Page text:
Who We Are and What We Do

Parker Freeze Dry offers drying equipment of various sizes. This includes everything from small-scale units for R&D applications to large commercial production size systems. The use of a commercial freeze dryer and similar products impacts many facets of our lives, including the foods we eat to pharmaceuticals available from retailers and health care providers.

temperature control panel

Also known as lyophilization, freeze-drying has been around since 1890. Today, Parker Freeze Dry (thanks to 30+ years of experience) offers advanced equipment scaled to specific applications, with the capacity, throughput, and temperature ranges needed.

Why Choose Parker Freeze Dry?

Our business is completely devoted to the technology and equipment needed for effective freeze-drying. Scientific terms for this process include lyophilization, lyophilisation, and cryodesiccation. The idea of freeze-drying tissue originated in 1890, but a definitive process for achieving it on a reliable scale wasn’t invented until 1906.

A method of preserving the rabies virus in its live form was developed in 1911. This aided in vaccine development, while freeze-drying became commonplace to preserve blood serum sent to treat wounded soldiers in Europe during World War II.

experiment in laboratory

Modern freeze dry machines include a condenser and vacuum pump. Many also integrate temperature control. Using the machinery supplied by Parker Freeze Dry, customers can manage all four stages of the process, which include:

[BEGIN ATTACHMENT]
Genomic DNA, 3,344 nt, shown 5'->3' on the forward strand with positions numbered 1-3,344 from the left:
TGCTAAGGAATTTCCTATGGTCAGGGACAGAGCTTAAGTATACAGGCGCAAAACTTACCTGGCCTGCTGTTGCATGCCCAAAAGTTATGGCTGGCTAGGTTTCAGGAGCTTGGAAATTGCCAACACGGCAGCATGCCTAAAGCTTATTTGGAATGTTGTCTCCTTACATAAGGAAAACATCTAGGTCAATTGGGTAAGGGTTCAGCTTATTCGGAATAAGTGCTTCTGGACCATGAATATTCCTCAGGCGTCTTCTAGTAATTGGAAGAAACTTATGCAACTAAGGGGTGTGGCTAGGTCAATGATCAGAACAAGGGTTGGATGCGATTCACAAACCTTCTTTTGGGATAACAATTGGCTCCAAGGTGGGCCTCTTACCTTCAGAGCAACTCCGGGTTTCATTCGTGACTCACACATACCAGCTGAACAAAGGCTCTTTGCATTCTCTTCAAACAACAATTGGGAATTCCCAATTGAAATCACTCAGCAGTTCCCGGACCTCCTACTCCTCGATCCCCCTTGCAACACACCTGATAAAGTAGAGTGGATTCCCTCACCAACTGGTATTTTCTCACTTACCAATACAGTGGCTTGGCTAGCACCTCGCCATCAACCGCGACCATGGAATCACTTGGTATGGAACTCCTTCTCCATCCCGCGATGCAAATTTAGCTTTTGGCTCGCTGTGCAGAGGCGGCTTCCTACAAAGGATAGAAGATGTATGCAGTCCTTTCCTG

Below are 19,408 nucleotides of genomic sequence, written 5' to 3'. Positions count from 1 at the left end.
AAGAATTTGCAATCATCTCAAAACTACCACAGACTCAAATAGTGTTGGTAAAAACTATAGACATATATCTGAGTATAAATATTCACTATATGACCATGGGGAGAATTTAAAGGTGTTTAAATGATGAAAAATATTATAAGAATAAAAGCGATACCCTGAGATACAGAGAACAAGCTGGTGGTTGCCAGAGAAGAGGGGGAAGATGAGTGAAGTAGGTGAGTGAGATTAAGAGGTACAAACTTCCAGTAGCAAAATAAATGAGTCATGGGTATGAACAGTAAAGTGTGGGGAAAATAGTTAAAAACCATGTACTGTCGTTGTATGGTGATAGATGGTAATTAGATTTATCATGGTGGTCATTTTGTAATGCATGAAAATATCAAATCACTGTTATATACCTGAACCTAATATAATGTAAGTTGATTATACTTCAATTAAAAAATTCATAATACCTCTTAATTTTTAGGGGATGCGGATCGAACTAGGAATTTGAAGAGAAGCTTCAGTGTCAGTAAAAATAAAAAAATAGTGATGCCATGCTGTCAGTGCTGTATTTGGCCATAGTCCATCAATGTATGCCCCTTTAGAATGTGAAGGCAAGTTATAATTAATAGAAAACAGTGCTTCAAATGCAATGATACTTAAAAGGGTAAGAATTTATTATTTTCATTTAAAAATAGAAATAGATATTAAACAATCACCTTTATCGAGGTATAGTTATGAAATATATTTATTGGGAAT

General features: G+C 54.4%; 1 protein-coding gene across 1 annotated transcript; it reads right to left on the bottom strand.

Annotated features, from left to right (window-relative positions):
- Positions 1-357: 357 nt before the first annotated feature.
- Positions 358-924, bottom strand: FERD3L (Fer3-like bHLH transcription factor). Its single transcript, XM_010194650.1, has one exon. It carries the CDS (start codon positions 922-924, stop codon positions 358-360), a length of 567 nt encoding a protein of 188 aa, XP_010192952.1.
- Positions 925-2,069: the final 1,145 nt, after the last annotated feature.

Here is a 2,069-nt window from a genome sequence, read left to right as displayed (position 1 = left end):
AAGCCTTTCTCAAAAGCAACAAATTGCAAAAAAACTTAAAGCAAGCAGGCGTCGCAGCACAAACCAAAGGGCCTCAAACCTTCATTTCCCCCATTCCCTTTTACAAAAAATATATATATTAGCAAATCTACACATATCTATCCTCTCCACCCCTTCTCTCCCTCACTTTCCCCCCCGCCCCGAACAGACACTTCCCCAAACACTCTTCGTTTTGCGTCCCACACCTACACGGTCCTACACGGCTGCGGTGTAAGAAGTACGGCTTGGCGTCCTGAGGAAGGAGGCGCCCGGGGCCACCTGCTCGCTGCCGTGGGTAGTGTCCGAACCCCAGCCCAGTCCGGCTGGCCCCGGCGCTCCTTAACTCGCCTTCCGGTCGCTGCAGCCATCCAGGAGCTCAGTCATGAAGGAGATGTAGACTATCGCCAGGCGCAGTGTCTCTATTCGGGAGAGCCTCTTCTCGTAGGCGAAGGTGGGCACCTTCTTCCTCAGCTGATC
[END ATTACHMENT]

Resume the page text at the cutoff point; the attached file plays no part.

• Pretreatment: During the pretreatment phase, the product may be concentrated, or its formulation may be altered to increase its stability, improve processing, or preserve its appearance. Other processes may be used to increase the product’s surface area. Food items may be treated in such a way they become free-flowing prior to being freeze-dried. Product quality, cycle time, and other considerations go into deciding whether to apply the process.

 

  • Freezing: Freezing a product on a larger scale is different from that of individual materials in a laboratory. Commercial freezing typically involves a chest or walk-in freezer. The goal is to achieve sublimation, so solids don’t just melt into liquids. To do this, the environment must be below the lowest temperature at which the material’s solid and liquid coexist. Freezing may be done slowly, or, in the case of food, rapidly to prevent ice crystals from damaging cells and nutrients. Improper freezing can easily lead to spoilage. At this stage, a material may be loaded into cooling racks in the freeze dryer or placed in a conventional freezer first. It is critical the material does not thaw before the next stages, or else chemical reactions (possible only in the presence of liquid water) will cause degradation.

 

  • Primary drying: Lowering the pressure to just a few millibars and adding enough heat for sublimation eliminates 95% of the water present.1 It can take industrial freeze dry machines several days to achieve this. A partial vacuum controls the pressure, while condenser plates or a special chamber are used to allow water vapor to solidify. Vapor, therefore, does not reach the vacuum pump, and condenser temperatures below -58°F are maintained.

 

  • Secondary drying: Since the ice has already been removed, the goal now is to remove any remaining unfrozen water molecules. The temperature is raised, sometimes to above 32°F, to break any connections between water molecules and the material that has been frozen. Also, the pressure is often lowered to promote desorption, but sometimes the pressure may be increased. Once complete, the freeze-drying process is ended by breaking the vacuum; nitrogen is often used to accomplish this before the freeze-dried material is sealed.